Archive for the ‘Concepts’ Category

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Why Sybase is similar to Microsoft’s SQL Server

Posted on May 13th, 2007 in Concepts | 1 Comment »

Recently I got the opportunity to have a look at the Sybase DBMS and while reading through some of the material on it I had this thing in my mind constantly picking up the tit-bits from where I had left Microsoft’s SQL Server a few months back. It seemed so similar.

Other Sybase beginners might have a similar gut feeling that Sybase is so MS SQL server alike. If you are a Sybase first timer, it would be a matter of surprise and a matter of pleasure to hear than the base architecture of Sybase and MS SQL Server is the same! This means you don’t have to learn new concepts like when introduced to a new DBMS, like Oracle, which has an entirley different DBMS behavior than most of its counterparts. The enlighment I got from searching over the net was the following article, which makes it clear why the Sybase concepts are very much equivalent to those of Microsoft’s SQL Server.
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Inversion of Control – for easy integration

Posted on April 23rd, 2007 in Concepts, Java, Java EE | 3 Comments »

You may have witnessed some of the J2EE frameworks provide a technique to get dynamically bound plain objects by making them bind to some features of the framework outside of the plain objects. This technique is called as the IoC or Inversion of Control. If we have to know about the meaning of this term let us emphasize on what inversion depicts in aspect of implementing some features in plain objects.

Suppose I have some functionality of my J2EE application in my model which is nothing but a simple POJO. Now I want this POJO to be incorporated into a web tier which is an MVC (Model View Controller) Architecture. The last thing I would want to do is modify the source of the model, view or controller and put in some additional code which would do this integration. But suppose I choose a framework in such a way that I put what exactly is to be done by the POJO in the MVC architecture in a simple XML config file and then put the config file in the framework and the framework does the rest of the integration work. Read the rest of this entry »

Optimal use of Ajax – use Ajax the smart way

Posted on April 10th, 2007 in Ajax, Concepts, JavaScript | 3 Comments »

Web 2.0 is the thing that can make your site stand out from the hoard of web sites springing up day by day. But are they efficient enough to make a big impression? You need to analyze on some common principles to make the best impression. These principles make you use it in the smart way! Web 2.0 today dominates mostly in the usage of Ajax today. I had written on how to go about choosing the right framework and the different types of frameworks which are available to you to join the web 2.0 league. Today let’s see how can you can use Web 2.0 features in the smart manner because the smartness will inspire others to work efficiently as well.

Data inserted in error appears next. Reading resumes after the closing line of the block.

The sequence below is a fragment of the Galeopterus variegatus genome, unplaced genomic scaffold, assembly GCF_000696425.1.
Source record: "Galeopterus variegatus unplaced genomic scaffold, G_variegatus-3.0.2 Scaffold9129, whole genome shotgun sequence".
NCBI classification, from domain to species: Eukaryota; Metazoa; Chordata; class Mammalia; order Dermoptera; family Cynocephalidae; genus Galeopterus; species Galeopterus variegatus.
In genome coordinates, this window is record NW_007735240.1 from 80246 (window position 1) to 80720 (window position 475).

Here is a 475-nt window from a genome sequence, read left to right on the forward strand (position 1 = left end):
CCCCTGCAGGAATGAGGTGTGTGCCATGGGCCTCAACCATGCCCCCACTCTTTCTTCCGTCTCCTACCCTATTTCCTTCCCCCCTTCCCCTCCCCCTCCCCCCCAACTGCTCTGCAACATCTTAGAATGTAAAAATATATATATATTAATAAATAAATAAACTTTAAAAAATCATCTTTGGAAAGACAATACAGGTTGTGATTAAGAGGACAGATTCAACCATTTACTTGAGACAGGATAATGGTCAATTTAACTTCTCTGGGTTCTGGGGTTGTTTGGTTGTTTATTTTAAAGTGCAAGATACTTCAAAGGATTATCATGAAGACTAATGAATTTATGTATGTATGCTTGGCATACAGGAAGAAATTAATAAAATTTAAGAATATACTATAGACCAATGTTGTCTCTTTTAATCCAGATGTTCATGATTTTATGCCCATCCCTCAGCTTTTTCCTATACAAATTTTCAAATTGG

Looking at the features of Ajax that hundreds of frameworks today provide, you might get sometimes tempted to use them all. Its pleasing when the user interface is more interactive and more user friendly at the same time attractive. To make these you have to use the framework which provides such eye candy. But before you decide on a particular you must have these things in mind.

  1. Size of the total number of JavaScript pages
  2. Check for frameworks or API for memory leaks
  3. Don’t bloat your code
  4. Use interactivity only where required
  5. Don’t try to use Ajax where bookmarking is heavily used
  6. Test your Ajax code properly

Let’s see each one in detail. Read the rest of this entry »

Development and Deployment Structures – the perfect way to build a web application

Posted on March 31st, 2007 in Concepts, Java EE | 10 Comments »

It is always beneficial to have a development and a deployment structure when building an application. It is a perfect way to build a web application. First of all let’s see what is the difference between them.

Development Structure
It is the structure or hierarchy of files that you make in order to make a separation of content based on factors like

  • project modules – every module has its own folder structure
  • repository policy – your company might follow some standardized hiearchical pattern for versioning
  • separation of source code from compiled one – they must not be mixed anytime
  • separation of tiers in the application – each tier might use different components so they better remain separated

An example for the development structure might be as follows:

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